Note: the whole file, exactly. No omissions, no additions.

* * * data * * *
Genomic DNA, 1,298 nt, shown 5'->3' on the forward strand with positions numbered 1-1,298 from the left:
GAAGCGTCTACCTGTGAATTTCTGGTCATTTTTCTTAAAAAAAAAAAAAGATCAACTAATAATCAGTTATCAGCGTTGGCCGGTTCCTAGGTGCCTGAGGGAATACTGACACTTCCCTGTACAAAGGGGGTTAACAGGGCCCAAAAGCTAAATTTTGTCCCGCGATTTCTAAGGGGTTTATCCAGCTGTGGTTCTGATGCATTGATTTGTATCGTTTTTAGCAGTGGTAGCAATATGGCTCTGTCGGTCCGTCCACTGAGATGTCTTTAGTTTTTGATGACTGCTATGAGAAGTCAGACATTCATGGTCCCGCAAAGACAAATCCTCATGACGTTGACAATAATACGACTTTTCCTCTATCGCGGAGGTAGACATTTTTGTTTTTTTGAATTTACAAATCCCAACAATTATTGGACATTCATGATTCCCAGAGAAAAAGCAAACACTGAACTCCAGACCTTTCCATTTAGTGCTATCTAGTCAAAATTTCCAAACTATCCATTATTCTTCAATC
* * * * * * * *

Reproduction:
Genomic DNA, 1,298 nt, shown 5'->3' on the forward strand with positions numbered 1-1,298 from the left:
GAAGCGTCTACCTGTGAATTTCTGGTCATTTTTCTTAAAAAAAAAAAAAGATCAACTAATAATCAGTTATCAGCGTTGGCCGGTTCCTAGGTGCCTGAGGGAATACTGACACTTCCCTGTACAAAGGGGGTTAACAGGGCCCAAAAGCTAAATTTTGTCCCGCGATTTCTAAGGGGTTTATCCAGCTGTGGTTCTGATGCATTGATTTGTATCGTTTTTAGCAGTGGTAGCAATATGGCTCTGTCGGTCCGTCCACTGAGATGTCTTTAGTTTTTGATGACTGCTATGAGAAGTCAGACATTCATGGTCCCGCAAAGACAAATCCTCATGACGTTGACAATAATACGACTTTTCCTCTATCGCGGAGGTAGACATTTTTGTTTTTTTGAATTTACAAATCCCAACAATTATTGGACATTCATGATTCCCAGAGAAAAAGCAAACACTGAACTCCAGACCTTTCCATTTAGTGCTATCTAGTCAAAATTTCCAAACTATCCATTATTCTTCAATC